The B vitamins, particularly B6, B12, and folate (also called folic acid), act on this chemical to keep it from accumulating in the blood. A 14-year study of more than 80,000 women determined that those with the highest levels of folate and vitamin B6 had half the risk of coronary heart disease faced by women with the lowest levels. The researchers concluded that, for every 200 micrograms of folate ingested daily, heart disease risk fell by 11 percent, and that each 2-milligram increase in daily consumption of vitamin B6 yielded a 17-percent reduction in risk. Unfortunately, nutritional surveys show that Americans typically have diets low in B6 and folate; and many people have difficulty absorbing B12, especially as they get older.
The richest sources of B vitamins are liver and kidney. However, these are not recommended in a low-fat, low-cholesterol diet. B vitamins are also found in a number of fruits, vegetables, and grains. Folate—which is also important in the diet of women of child-bearing age because it helps prevent congenital defects such as spina bifida—is found in dark green leafy vegetables, citrus fruits and juices, dried beans, nuts, oatmeal, wheat germ, and brewer’s yeast. Some cereals are fortified with folate (usually listed in the ingredients as folic acid), and many scientists advocate even wider use of supplementation, including the fortification of kitchen staples such as flour. Some studies now implicate elevated homocysteine as the actual cause (rather than merely a marker) of heart disease and suggest that folic acid supplementation in sufficient doses could cut the rate of heart disease by as much as 40 percent.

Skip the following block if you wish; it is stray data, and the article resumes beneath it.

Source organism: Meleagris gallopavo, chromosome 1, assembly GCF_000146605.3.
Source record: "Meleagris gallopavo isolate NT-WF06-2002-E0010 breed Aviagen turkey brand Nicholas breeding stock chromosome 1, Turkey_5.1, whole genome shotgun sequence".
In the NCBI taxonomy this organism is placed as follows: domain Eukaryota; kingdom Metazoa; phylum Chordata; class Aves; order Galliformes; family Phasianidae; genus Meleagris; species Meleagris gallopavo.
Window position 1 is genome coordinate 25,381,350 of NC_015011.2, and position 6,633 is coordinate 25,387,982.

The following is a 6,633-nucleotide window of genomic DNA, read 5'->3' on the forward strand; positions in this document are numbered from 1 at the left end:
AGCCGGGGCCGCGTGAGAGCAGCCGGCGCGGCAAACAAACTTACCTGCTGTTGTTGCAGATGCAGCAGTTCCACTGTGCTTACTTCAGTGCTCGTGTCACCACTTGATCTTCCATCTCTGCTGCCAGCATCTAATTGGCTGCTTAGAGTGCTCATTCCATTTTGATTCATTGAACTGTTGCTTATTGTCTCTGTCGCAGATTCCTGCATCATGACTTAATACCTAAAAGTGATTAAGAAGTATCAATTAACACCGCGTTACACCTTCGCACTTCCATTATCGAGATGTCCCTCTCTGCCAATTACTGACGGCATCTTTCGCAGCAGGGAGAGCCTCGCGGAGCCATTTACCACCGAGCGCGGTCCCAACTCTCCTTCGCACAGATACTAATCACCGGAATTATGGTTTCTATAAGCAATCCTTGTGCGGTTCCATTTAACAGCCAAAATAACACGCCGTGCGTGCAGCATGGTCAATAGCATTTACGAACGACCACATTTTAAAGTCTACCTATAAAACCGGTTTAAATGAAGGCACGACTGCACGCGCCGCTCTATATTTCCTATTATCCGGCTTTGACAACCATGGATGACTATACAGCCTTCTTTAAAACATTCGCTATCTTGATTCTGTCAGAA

Vitamin supplements are another way to get adequate amounts of B vitamins in your diet. In particular taking B12 in pill form may be a way to get around any absorption problems that you may have.